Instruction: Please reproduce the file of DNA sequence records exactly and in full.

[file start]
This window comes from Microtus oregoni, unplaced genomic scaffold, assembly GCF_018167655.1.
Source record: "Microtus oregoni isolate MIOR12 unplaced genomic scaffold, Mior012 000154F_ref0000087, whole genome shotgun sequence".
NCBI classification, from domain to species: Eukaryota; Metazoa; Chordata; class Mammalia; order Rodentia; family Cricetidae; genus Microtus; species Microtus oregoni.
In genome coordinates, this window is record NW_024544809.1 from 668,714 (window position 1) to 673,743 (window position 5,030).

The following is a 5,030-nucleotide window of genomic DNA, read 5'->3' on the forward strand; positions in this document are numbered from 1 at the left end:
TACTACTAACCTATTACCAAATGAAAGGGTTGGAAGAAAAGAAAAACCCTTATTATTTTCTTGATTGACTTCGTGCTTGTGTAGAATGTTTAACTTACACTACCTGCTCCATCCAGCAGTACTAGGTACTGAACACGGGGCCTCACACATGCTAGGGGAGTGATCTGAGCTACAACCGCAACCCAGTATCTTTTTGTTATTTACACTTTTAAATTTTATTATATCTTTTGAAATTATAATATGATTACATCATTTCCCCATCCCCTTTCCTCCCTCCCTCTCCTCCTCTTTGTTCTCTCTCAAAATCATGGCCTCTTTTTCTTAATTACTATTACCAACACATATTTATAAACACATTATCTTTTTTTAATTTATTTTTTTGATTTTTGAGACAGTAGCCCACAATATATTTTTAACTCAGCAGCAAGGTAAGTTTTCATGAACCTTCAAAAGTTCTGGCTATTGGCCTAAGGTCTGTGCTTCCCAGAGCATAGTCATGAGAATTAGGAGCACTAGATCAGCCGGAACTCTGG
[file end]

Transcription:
This window comes from Microtus oregoni, unplaced genomic scaffold, assembly GCF_018167655.1.
Source record: "Microtus oregoni isolate MIOR12 unplaced genomic scaffold, Mior012 000154F_ref0000087, whole genome shotgun sequence".
NCBI classification, from domain to species: Eukaryota; Metazoa; Chordata; class Mammalia; order Rodentia; family Cricetidae; genus Microtus; species Microtus oregoni.
In genome coordinates, this window is record NW_024544809.1 from 668,714 (window position 1) to 673,743 (window position 5,030).

The following is a 5,030-nucleotide window of genomic DNA, read 5'->3' on the forward strand; positions in this document are numbered from 1 at the left end:
TACTACTAACCTATTACCAAATGAAAGGGTTGGAAGAAAAGAAAAACCCTTATTATTTTCTTGATTGACTTCGTGCTTGTGTAGAATGTTTAACTTACACTACCTGCTCCATCCAGCAGTACTAGGTACTGAACACGGGGCCTCACACATGCTAGGGGAGTGATCTGAGCTACAACCGCAACCCAGTATCTTTTTGTTATTTACACTTTTAAATTTTATTATATCTTTTGAAATTATAATATGATTACATCATTTCCCCATCCCCTTTCCTCCCTCCCTCTCCTCCTCTTTGTTCTCTCTCAAAATCATGGCCTCTTTTTCTTAATTACTATTACCAACACATATTTATAAACACATTATCTTTTTTTAATTTATTTTTTTGATTTTTGAGACAGTAGCCCACAATATATTTTTAACTCAGCAGCAAGGTAAGTTTTCATGAACCTTCAAAAGTTCTGGCTATTGGCCTAAGGTCTGTGCTTCCCAGAGCATAGTCATGAGAATTAGGAGCACTAGATCAGCCGGAACTCTGG